Even The Economist, a respected British journal, found reason to urge: "Western politicians and commentators, prone to gloat over the bankruptcy of 'Asian values' and to harp on the need for reform, may be well-advised to leaven their lectures with a touch of sympathy." It is not hard to get the impression that the West has taken advantage of the crisis to attack aspects of Asian business and politics that it has long objected to. "Opportunities have been seized to regain the whip hand over Asian economies and to impose the Anglo-Saxon path to prosperity," says one columnist at a leading London newspaper. "Out must go the model so recently hailed as responsible for the 'East Asian Miracle'."

Which leads us to Myth No. 3: The crisis shows that the Asian development model has failed. One senior editor of a U.S.-based global newsmagazine argues: "The Japan Inc. model, adopted in varying degrees across East Asia, relies on the body politic's accepting the dictates of a meritocracy chosen from the best and brightest." The technocrats "cajoled [people] into saving upwards of a fifth of their incomes" and directed loans to "industries that offered the most potential for growth." He concluded: "The top-down nature of the Asian model is the cause of the crisis. It bred complacency, cronyism and corruption."

The World Bank, for its part, has rightly praised the high savings, mass education and economic management achieved under technocracy (which, by the way, does not have a monopoly on cronyism and corruption). More to the point, those who attribute the crisis to the Asian model miss some basic facts. First, what collapsed the region's currencies was not a rash of graft scandals, but the abrupt reversal of foreign capital flows. They were triggered by concerns over Thailand's overleveraged finance and property companies, and then by fears -- partly self-fulfilling -- of similar debacles across Asia. After years of pouring cash into the tiger economies, foreign banks and investment funds pulled out en masse -- a sure-fire formula for currency free-fall anywhere.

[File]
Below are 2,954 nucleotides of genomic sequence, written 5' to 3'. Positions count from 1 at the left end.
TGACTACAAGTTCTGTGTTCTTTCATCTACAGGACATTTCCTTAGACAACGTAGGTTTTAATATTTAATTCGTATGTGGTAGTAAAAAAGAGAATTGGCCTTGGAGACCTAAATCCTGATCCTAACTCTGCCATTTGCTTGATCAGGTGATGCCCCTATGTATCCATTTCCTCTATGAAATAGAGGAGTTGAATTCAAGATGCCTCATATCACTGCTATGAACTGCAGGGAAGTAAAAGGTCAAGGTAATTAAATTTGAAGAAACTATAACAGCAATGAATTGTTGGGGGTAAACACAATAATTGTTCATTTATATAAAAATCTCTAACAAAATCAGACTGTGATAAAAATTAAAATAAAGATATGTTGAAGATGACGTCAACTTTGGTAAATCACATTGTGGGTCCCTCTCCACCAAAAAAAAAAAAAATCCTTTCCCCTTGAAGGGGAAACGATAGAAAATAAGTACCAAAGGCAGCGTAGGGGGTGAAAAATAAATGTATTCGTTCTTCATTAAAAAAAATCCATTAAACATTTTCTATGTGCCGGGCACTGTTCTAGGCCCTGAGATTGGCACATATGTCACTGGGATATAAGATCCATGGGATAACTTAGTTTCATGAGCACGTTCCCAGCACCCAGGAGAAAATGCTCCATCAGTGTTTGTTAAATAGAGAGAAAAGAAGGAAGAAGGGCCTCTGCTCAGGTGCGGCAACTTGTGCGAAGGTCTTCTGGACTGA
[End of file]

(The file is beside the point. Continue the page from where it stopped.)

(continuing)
Second, it was not government fiat but private-sector lending and investment -- both Asian and foreign -- that created the mountain of short-term external debt and dud property and industrial assets which undermined Asian currencies. And it was financial and economic liberalization -- a deviation from the "top-down" model -- that allowed dozens of new lenders to spring up, borrow heavily abroad and finance gluts in real estate and industry. Cronies no doubt got easy money from the state, and regulators deserve some blame for allowing overborrowing and misinvestment. But the wretched excess was primarily the work of private lenders and borrowers unleashed by policies that tempered technocracy in favor of laissez-faire. Now, of course, Asia needs strong governments, preferably elected, to implement harsh economic adjustments in the face of intense public opposition.

Myth No. 4 asserts: The IMF program is the only solution to Asia's crisis. Harvard economist Jeffrey Sachs has criticized the Fund's regimen as ill-suited to the Asian crisis, where governments and countries were in relatively sound macroeconomic balance and much of the foreign-debt problem involved the private sector. He argues that cutting government spending and raising interest rates, as the IMF demanded, collapsed debt-ridden enterprises and unnecessarily plunged economies into recession.